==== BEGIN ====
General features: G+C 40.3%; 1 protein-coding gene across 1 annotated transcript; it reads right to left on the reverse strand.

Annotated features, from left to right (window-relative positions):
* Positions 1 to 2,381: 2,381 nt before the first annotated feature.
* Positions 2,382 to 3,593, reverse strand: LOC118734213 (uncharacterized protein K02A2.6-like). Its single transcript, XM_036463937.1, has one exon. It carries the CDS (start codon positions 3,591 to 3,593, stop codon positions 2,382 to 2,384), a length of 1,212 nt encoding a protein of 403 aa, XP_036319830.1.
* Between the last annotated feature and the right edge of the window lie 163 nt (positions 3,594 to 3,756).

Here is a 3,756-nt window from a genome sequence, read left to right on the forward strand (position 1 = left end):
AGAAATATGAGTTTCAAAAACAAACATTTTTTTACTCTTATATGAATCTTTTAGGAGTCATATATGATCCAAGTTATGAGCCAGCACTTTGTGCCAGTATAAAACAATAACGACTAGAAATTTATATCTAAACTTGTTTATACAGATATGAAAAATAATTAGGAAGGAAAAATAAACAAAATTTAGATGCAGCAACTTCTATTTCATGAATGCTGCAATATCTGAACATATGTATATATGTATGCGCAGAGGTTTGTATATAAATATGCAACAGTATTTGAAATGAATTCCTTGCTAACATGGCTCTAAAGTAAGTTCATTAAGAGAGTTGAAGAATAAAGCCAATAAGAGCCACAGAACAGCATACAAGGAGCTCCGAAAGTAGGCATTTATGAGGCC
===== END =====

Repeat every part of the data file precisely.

General features: G+C 40.3%; 1 protein-coding gene across 1 annotated transcript; it reads right to left on the reverse strand.

Annotated features, from left to right (window-relative positions):
* Positions 1 to 2,381: 2,381 nt before the first annotated feature.
* Positions 2,382 to 3,593, reverse strand: LOC118734213 (uncharacterized protein K02A2.6-like). Its single transcript, XM_036463937.1, has one exon. It carries the CDS (start codon positions 3,591 to 3,593, stop codon positions 2,382 to 2,384), a length of 1,212 nt encoding a protein of 403 aa, XP_036319830.1.
* Between the last annotated feature and the right edge of the window lie 163 nt (positions 3,594 to 3,756).

Here is a 3,756-nt window from a genome sequence, read left to right on the forward strand (position 1 = left end):
AGAAATATGAGTTTCAAAAACAAACATTTTTTTACTCTTATATGAATCTTTTAGGAGTCATATATGATCCAAGTTATGAGCCAGCACTTTGTGCCAGTATAAAACAATAACGACTAGAAATTTATATCTAAACTTGTTTATACAGATATGAAAAATAATTAGGAAGGAAAAATAAACAAAATTTAGATGCAGCAACTTCTATTTCATGAATGCTGCAATATCTGAACATATGTATATATGTATGCGCAGAGGTTTGTATATAAATATGCAACAGTATTTGAAATGAATTCCTTGCTAACATGGCTCTAAAGTAAGTTCATTAAGAGAGTTGAAGAATAAAGCCAATAAGAGCCACAGAACAGCATACAAGGAGCTCCGAAAGTAGGCATTTATGAGGCC